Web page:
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( Jan. 20th, 2009 12:42 am)
Four revised opening chapters, I say, four.  I suddenly found it very difficult to get the characters moving.  They knew what they were supposed to do, but they refused to budge.  I had some ideas for the second section and really wanted to double up my GYWO wordcount for January so I could slack off another month, so I put the first chapters aside and threw myself into the new ones.  The plot opened up, the character's motivations shifted and what began as a pleasant idea for the book mutated into something byzantine, elaborate, all the threads knotted.  We'll see how long this lasts.

Then I flipped through the latest issue of Poets and Writers and found this poetry exercise from Kim Addonizio.  I like all six suggestions, but bought the magazine when I read about starting in the middle: "Write ten openings that begin in media res.  Think about setting up trouble and expectation.  After you've written them, study them to see if you make them more specific and/or create more tension.  Choose the three you like best and freewrite on each one for five minutes without stopping."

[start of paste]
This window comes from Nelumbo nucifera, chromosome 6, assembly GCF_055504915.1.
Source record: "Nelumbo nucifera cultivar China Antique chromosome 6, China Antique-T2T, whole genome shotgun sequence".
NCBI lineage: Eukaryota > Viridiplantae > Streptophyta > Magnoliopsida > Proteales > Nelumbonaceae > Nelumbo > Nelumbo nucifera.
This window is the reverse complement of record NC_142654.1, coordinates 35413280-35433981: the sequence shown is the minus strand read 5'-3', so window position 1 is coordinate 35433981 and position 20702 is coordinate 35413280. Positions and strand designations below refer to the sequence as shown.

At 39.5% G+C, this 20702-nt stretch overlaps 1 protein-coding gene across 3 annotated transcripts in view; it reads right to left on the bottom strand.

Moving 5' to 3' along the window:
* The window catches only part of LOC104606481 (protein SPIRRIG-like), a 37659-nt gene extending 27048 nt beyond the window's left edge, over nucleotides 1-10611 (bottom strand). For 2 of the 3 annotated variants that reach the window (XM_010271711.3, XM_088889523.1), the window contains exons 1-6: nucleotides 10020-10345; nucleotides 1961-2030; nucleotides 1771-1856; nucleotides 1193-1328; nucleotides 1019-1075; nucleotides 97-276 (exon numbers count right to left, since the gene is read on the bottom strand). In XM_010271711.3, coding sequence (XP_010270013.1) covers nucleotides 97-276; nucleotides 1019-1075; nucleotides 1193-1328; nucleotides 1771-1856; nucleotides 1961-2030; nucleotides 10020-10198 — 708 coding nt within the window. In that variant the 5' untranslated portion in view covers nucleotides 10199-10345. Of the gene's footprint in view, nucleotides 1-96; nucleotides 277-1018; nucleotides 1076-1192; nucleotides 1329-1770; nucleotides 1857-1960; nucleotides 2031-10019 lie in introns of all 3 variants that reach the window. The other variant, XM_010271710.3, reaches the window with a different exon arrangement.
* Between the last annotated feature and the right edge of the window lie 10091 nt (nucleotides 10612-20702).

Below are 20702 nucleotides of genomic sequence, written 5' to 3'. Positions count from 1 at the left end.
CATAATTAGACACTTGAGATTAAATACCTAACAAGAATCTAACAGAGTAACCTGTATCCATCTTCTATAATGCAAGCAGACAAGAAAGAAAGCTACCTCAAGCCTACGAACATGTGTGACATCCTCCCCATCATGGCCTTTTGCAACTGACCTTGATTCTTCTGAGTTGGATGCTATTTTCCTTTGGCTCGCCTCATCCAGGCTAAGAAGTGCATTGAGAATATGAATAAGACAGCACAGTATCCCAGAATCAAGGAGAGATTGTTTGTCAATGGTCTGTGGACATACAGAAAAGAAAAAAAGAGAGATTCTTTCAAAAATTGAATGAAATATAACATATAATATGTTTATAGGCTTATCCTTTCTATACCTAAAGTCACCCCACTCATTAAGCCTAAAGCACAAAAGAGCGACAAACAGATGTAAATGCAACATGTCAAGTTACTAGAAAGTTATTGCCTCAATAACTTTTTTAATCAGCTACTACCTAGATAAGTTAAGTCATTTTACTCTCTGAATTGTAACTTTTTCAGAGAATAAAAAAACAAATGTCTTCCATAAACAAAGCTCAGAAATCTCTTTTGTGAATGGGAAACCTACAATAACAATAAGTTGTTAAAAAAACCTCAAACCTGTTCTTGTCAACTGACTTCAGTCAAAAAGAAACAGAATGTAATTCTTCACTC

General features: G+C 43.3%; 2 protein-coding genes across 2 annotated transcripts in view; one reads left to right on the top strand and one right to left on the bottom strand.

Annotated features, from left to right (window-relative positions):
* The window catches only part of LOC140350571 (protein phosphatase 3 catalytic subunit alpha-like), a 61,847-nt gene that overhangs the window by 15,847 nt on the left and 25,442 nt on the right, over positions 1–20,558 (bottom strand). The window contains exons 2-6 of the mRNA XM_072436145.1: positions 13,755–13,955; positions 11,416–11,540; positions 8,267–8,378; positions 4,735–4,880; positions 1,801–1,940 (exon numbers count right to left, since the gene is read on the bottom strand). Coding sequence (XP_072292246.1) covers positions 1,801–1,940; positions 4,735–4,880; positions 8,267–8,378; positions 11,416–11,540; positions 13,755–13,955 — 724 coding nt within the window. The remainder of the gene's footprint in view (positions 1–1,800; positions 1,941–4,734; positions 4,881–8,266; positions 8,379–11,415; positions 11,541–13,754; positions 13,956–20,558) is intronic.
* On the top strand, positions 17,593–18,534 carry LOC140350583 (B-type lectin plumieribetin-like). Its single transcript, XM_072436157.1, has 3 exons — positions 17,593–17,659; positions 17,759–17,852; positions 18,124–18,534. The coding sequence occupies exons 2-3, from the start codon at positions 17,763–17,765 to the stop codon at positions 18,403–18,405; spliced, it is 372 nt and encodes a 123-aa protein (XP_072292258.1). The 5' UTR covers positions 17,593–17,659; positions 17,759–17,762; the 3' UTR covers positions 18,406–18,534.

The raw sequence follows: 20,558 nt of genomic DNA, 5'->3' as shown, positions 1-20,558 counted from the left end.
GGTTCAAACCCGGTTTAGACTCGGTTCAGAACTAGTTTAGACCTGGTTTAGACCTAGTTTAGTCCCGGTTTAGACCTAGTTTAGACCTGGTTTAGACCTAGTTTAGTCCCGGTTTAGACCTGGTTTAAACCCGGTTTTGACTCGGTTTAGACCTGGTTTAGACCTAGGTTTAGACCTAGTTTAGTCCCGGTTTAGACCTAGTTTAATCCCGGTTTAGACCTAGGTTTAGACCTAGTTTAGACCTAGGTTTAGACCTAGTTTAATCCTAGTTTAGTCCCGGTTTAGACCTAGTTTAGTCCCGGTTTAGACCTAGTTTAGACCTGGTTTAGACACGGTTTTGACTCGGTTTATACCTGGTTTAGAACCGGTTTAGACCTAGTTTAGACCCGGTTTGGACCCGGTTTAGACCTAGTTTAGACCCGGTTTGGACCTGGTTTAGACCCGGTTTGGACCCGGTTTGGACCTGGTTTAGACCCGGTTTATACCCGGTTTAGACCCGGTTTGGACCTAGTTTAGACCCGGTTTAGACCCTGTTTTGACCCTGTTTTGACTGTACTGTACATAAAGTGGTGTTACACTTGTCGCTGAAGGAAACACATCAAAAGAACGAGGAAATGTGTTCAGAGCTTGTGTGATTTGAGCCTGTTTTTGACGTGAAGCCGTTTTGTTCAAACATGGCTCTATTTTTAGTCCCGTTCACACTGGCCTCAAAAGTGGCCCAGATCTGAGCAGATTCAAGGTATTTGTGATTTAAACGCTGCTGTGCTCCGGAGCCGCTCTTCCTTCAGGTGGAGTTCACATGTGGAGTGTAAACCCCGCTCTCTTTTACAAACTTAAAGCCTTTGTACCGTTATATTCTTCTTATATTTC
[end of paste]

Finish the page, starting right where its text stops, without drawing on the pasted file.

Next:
I knew linear wouldn't work for me.  Dedicating myself to an ungodly wordcount for the year is all the structure my scoured brain can handle, but picking the plot up in the middle really changed the shape of the story.  Here are some of my favorite sentences from this week:

"It pulls him down and it's like watching an eclipse, mysterious, unsettling, unnatural but wholly beautiful like silver light on the branches."

"His skill is a dream carved from hashish and mare's milk."



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